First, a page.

LAY me on an anvil, O God.
Beat me and hammer me into a crowbar.
Let me pry loose old walls.
Let me lift and loosen old foundations.

Lay me on an anvil, O God.
Beat me and hammer me into a steel spike.
Drive me into the girders that hold a skyscraper together.
Take red-hot rivets and fasten me into the central girders.
Let me be the great nail holding a skyscraper through blue nights into white stars.

Analysis, meaning and summary of Carl Sandburg's poem Prayers of Steel


  1. Joni Ellis says:

    I sang this poem as a choral song at All State Music Camp as a high school student in Iowa. It became a part of me,and in college I recall walking on campus on freezing winter nights, singing this song softly to myself, but really to God, to use me, refine me, and let me be part of something great. I’ve sung it many many times. I thank God that I have gotten to do some pretty cool things in service to Him and He’s still with me in a new stage of my life, 30 years later. I now am planning to do a painting to illustrate this poem.–I’m excited!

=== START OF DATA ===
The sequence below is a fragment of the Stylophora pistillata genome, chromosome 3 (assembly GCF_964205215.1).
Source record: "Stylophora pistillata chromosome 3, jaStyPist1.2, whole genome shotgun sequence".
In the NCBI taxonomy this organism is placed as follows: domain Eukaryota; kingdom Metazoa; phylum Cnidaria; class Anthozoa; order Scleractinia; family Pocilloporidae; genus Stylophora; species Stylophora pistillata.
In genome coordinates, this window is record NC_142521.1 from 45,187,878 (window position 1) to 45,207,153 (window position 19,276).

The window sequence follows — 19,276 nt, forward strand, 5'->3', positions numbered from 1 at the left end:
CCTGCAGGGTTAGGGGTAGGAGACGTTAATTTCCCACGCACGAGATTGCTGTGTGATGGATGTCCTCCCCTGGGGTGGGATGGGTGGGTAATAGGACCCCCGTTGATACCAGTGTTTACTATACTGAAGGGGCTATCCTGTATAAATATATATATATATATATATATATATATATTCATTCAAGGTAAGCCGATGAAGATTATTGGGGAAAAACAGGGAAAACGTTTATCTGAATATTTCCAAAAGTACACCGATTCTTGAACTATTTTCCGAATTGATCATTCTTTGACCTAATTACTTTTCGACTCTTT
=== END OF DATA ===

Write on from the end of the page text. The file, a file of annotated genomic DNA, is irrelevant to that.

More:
2. Sophia Carpentor says:

    Sandburg, expresses a call to be refined by God, like metal being formed into something useful… He also cries to be made something useful… Of course knowing a little about his biography gives more insight into what he is saying about being a crowbar… but on a basic level- where all people can relate, it is just as it is- a call to be shaped by God… Just as it is biblically described as refining… it is an awesome picture of God’s work in our lives, if we surrender to Him, call out to Him… though I would not ask to be great, God works in our hearts awesome things…

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